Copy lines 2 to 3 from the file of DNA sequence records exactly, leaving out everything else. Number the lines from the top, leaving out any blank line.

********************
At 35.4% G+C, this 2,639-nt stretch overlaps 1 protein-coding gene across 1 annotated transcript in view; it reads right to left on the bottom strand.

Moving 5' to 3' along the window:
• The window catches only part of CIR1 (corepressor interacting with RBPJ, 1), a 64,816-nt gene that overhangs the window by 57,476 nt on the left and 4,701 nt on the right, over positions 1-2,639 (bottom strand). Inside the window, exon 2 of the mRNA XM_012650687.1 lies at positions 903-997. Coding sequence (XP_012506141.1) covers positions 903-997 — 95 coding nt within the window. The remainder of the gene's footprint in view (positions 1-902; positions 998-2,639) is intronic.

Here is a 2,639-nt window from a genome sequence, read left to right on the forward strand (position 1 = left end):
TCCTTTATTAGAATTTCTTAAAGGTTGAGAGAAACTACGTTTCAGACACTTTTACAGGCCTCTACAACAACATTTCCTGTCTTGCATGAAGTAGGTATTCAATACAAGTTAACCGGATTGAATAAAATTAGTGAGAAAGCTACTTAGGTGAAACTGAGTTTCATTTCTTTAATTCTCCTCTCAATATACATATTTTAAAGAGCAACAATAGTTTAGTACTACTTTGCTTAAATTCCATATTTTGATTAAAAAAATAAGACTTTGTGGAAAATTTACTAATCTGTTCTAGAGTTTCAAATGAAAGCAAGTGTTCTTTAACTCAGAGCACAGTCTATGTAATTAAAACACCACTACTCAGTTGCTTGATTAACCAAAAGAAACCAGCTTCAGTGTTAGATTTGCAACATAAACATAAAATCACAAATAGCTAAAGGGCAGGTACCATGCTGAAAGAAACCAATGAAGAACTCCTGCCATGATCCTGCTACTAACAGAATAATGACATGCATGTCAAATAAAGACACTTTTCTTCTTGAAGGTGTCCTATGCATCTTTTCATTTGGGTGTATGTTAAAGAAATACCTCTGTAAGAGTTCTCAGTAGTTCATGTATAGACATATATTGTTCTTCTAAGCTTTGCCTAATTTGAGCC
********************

Moving 5' to 3' along the window:
• The window catches only part of CIR1 (corepressor interacting with RBPJ, 1), a 64,816-nt gene that overhangs the window by 57,476 nt on the left and 4,701 nt on the right, over positions 1-2,639 (bottom strand). Inside the window, exon 2 of the mRNA XM_012650687.1 lies at positions 903-997. Coding sequence (XP_012506141.1) covers positions 903-997 — 95 coding nt within the window. The remainder of the gene's footprint in view (positions 1-902; positions 998-2,639) is intronic.